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dc.contributor.advisorGossman, Ann M.
dc.contributor.authorGregory, John Michaelen_US
dc.description.abstractKeats's Hyperion, while not specifically Christian in purpose, was decidedly influenced by the Christian myth of Milton's Paradise Lost. The diction, style, theme, and the myth of Hyperion Keats consciously developed with Milton's epic in mind. Both poets combined the Christian with the classical; Milton described the Fall of Man from innocence, through experience, to redemption and rebirth, whereas Keats chose the definitive pagan account of the same theme--the fall of the Saturnian or Golden Age innocence and the arrival of the Olympian deities. Apollo, Keats's favorite mythic identity, effects the change from Titanic rule to a new age and power strong in beauty and knowledge. Apollo incorporates much of Keats's aesthetic, and for his development Keats borrowed from the Christian-pagan triad--God, Christ, Orpheus-in Milton's Paradise Lost. The mediator between man and nature, Apollo represents Keats's myth of process that suggests a working toward a one divine principle--the poet's highest imaginative insights and poetic expressions of Truth and Beauty. For Milton and Keats the loss of innocence is at once a myth of recovery and high spiritual significance. Adam and Eve would not remain forever in their Edenic surrounding. Implicit in this state is loss and suffering, and to yearn, like the Titans, for an irrecoverable state is hopeless. But through suffering and repentance is the way back to Paradise, a paradise within. In loss and sorrow is Beauty, the individual dignity intensified only when one has lost something truly meaningful and lovely. Keats's Hyperion is a fragment, but his sense of evolution, his delineation of Apollo, and his profound beliefs about suffering for the sake of truth are comparable to a cyclical structure--innocence, experience, rebirth--the traditional scheme of Romantic self-recognition poetry and the Christian pattern Milton used to justify God's ways to men.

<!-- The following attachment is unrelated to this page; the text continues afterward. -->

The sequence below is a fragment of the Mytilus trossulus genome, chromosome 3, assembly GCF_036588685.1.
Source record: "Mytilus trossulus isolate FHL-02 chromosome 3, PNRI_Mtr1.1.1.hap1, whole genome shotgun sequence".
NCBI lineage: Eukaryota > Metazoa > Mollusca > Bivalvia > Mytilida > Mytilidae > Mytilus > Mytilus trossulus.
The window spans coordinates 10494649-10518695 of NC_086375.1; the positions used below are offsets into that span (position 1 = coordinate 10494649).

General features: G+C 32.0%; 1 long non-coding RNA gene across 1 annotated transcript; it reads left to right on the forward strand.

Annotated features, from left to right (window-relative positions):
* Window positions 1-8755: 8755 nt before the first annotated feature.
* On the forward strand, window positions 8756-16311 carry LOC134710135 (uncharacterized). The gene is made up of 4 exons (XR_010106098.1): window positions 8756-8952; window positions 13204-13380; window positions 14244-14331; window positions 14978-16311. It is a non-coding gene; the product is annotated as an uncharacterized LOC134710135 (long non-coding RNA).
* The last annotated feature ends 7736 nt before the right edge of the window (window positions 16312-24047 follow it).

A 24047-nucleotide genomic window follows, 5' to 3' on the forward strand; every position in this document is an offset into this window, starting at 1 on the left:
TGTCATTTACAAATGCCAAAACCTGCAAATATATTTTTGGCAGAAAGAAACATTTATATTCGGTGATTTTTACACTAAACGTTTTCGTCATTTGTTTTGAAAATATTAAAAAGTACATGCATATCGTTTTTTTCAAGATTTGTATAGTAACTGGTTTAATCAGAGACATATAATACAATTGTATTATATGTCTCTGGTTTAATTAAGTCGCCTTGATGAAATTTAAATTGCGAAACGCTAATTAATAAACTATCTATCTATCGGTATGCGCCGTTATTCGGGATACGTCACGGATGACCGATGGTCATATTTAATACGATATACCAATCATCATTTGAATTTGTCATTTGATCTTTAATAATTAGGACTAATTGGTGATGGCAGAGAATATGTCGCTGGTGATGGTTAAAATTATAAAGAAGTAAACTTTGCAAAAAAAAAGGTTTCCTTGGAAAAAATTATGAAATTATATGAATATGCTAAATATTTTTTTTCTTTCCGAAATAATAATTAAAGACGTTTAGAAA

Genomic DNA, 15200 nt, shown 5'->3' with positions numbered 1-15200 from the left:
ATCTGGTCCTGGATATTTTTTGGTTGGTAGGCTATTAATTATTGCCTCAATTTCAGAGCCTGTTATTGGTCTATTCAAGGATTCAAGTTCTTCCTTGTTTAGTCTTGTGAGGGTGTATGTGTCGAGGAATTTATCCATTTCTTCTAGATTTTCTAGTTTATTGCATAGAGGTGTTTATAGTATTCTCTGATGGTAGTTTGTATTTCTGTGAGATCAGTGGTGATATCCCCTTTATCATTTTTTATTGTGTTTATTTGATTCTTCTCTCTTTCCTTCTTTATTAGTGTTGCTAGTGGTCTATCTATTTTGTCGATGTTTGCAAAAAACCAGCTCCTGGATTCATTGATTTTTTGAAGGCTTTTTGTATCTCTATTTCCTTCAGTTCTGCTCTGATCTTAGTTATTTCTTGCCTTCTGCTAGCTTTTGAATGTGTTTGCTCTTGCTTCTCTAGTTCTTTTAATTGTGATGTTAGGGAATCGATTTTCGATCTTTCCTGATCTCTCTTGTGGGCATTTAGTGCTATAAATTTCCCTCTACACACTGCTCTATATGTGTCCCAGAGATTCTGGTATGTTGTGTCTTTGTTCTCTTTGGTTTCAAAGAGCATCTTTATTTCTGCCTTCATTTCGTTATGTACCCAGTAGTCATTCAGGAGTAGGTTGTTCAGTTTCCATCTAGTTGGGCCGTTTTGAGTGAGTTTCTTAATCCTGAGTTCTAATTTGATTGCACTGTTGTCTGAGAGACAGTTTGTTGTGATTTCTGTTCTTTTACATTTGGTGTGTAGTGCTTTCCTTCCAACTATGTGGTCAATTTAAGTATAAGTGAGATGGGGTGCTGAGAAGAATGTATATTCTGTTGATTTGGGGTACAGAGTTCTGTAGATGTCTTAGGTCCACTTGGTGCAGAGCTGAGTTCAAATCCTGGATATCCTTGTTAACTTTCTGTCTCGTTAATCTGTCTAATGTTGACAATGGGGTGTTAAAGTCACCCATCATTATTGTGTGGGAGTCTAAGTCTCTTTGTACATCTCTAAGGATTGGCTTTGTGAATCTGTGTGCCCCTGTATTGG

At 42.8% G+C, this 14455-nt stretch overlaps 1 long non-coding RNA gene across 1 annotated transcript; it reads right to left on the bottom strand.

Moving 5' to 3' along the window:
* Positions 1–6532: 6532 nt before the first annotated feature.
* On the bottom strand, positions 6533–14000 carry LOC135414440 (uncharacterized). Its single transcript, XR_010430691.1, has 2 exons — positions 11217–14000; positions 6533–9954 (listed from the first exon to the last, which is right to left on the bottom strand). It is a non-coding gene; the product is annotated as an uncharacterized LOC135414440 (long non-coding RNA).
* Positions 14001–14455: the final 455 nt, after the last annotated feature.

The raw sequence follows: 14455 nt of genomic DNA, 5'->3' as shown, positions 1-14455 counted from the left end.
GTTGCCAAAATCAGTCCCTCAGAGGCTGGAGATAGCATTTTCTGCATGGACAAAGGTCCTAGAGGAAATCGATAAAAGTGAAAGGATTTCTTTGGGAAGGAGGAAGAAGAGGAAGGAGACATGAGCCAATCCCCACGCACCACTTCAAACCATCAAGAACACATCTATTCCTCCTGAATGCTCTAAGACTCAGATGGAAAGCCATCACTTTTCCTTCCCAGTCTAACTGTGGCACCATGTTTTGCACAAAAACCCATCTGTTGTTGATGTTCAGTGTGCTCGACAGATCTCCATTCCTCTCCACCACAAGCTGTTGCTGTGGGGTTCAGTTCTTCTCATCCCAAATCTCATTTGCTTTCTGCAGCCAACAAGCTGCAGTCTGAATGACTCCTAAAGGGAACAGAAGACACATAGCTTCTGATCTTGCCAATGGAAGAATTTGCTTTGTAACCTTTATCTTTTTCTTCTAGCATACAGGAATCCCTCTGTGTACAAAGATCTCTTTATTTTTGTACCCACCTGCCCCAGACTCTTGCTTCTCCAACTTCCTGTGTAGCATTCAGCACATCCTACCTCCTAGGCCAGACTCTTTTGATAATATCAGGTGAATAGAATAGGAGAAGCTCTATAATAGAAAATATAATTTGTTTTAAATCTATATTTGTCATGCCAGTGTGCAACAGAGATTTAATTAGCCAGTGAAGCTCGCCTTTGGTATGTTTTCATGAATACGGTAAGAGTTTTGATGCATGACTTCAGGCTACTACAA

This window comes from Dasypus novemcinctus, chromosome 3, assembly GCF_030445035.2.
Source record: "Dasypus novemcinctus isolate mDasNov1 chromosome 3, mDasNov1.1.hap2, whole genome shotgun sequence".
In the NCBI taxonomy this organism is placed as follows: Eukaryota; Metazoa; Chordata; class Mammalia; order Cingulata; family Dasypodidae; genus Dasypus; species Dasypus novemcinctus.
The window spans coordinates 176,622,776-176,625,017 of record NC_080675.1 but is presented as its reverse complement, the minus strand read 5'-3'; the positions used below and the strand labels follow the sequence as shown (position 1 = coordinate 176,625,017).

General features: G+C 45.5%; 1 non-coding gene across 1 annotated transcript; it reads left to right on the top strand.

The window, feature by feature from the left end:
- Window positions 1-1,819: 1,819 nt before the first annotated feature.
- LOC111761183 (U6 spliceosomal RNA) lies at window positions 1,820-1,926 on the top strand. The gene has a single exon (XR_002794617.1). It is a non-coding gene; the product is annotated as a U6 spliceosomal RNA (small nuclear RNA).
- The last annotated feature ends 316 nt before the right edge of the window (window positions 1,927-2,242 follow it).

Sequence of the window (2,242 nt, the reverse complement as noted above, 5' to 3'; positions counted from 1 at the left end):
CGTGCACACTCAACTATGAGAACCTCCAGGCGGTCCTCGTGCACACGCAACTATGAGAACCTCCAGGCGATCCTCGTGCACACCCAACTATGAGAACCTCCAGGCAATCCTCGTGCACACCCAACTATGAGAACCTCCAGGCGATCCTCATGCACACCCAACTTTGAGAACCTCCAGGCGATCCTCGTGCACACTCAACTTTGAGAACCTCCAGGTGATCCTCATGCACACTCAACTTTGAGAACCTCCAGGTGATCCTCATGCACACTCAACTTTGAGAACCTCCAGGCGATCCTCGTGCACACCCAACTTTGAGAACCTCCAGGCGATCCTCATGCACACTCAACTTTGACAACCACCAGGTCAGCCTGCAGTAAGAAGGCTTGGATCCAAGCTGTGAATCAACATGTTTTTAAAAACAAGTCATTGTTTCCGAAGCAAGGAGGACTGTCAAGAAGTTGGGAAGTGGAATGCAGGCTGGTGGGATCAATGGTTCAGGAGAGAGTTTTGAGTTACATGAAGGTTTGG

dc.format.extentiii, 171 leaves, bounden_US
dc.format.mediumFormat: Printen_US
dc.relation.ispartofTexas Christian University dissertationen_US
dc.subject.lcshKeats, John, 1795-1821. Hyperionen_US
dc.subject.lcshMilton, John, 1608-1674. Paradise losten_US
dc.subject.lcshMythology in literatureen_US
dc.titleMilton's use of myth in Paradise lost and its bearing on Keats's use of myth in Hyperionen_US
dc.typeTexten_US of English
local.collegeAddRan College of Liberal Arts
local.academicunitDepartment of English
dc.identifier.callnumberMain Stacks: AS38 .G7455 (Regular Loan)
dc.identifier.callnumberSpecial Collections: AS38 .G7455 (Non-Circulating) of Philosophy Christian University

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